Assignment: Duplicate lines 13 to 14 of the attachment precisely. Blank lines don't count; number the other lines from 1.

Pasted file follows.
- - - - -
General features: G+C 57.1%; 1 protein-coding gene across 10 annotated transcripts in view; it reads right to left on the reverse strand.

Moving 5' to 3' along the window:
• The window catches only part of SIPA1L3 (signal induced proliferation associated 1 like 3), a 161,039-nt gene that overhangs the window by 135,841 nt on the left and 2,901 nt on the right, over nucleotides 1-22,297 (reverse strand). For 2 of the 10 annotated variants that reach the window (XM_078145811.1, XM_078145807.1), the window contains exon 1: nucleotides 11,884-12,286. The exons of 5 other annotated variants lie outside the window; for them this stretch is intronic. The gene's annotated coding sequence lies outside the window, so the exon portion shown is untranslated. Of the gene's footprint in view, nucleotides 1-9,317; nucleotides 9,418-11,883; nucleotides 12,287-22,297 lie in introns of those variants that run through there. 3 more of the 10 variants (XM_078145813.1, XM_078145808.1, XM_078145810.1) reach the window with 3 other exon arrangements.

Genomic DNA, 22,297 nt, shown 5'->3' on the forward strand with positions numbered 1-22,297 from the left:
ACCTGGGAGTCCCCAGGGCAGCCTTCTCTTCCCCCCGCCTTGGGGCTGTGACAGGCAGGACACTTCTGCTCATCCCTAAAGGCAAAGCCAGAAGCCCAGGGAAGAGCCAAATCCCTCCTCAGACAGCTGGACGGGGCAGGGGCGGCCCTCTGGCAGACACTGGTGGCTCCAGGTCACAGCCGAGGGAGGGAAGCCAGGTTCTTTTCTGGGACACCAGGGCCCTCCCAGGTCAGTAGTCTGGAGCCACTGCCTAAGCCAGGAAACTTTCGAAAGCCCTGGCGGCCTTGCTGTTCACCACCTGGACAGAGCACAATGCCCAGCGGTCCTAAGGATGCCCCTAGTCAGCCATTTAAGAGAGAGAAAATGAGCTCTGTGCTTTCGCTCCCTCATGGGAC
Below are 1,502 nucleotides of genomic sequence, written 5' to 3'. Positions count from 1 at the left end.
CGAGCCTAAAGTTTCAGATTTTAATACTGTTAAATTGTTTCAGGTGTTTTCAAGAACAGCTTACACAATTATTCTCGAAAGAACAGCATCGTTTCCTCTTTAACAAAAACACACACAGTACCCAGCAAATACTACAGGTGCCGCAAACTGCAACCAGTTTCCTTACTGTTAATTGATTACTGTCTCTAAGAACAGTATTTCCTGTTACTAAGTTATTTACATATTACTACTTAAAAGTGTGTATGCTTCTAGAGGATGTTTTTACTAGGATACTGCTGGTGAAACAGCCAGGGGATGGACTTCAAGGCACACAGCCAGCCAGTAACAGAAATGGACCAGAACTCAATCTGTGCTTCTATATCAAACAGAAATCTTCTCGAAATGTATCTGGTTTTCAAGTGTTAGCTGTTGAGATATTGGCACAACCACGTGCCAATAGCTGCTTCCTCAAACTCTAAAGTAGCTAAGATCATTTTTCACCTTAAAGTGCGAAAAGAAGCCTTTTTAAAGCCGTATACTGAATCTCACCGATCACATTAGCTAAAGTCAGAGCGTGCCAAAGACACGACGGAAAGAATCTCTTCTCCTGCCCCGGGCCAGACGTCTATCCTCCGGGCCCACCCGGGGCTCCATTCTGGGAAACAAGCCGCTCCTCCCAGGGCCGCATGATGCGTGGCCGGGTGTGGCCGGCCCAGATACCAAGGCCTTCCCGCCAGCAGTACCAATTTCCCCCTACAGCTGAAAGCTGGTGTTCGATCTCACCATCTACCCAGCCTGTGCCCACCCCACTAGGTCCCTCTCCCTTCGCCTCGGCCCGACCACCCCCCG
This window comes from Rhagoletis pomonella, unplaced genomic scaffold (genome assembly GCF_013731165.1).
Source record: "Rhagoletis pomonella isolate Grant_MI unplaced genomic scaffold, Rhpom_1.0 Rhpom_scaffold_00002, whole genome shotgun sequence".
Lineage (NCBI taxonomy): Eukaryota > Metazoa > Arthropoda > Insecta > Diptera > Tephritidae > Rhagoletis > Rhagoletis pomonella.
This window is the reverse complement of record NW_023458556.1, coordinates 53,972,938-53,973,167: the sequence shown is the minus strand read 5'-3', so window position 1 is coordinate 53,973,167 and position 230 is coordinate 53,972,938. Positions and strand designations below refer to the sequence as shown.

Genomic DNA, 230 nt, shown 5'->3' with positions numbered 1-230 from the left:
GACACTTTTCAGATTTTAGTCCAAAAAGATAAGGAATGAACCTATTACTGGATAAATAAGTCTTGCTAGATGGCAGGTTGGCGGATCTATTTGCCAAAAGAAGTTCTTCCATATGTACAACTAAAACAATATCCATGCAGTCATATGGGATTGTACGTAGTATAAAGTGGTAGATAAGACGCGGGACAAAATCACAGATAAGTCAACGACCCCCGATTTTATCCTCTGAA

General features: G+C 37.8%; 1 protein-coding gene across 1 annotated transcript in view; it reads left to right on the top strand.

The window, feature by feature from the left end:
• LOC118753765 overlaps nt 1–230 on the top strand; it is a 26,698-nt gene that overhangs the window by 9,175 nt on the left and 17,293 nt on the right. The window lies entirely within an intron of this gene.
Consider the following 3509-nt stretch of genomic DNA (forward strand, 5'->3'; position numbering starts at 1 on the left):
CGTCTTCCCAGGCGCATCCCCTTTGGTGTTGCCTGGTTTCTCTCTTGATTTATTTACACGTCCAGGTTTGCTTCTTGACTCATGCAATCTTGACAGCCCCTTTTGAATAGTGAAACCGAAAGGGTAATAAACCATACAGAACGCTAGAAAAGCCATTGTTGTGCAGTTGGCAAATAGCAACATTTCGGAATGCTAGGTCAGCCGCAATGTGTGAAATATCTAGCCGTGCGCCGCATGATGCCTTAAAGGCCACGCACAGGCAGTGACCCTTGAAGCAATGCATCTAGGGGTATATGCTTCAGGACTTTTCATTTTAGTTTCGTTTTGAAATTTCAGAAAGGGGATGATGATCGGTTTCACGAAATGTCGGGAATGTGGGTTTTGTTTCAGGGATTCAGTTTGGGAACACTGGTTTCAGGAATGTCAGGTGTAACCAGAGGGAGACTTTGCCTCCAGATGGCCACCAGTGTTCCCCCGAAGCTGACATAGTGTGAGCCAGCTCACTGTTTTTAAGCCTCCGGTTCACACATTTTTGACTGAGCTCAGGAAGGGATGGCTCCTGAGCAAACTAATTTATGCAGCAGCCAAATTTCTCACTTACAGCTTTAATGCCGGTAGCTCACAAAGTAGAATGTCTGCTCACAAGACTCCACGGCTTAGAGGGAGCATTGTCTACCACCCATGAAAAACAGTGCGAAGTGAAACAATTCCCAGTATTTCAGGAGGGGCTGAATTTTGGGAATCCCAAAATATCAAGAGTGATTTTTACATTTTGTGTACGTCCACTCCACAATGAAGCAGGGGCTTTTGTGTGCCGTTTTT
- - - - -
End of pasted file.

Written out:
GACACTTTTCAGATTTTAGTCCAAAAAGATAAGGAATGAACCTATTACTGGATAAATAAGTCTTGCTAGATGGCAGGTTGGCGGATCTATTTGCCAAAAGAAGTTCTTCCATATGTACAACTAAAACAATATCCATGCAGTCATATGGGATTGTACGTAGTATAAAGTGGTAGATAAGACGCGGGACAAAATCACAGATAAGTCAACGACCCCCGATTTTATCCTCTGAA

General features: G+C 37.8%; 1 protein-coding gene across 1 annotated transcript in view; it reads left to right on the top strand.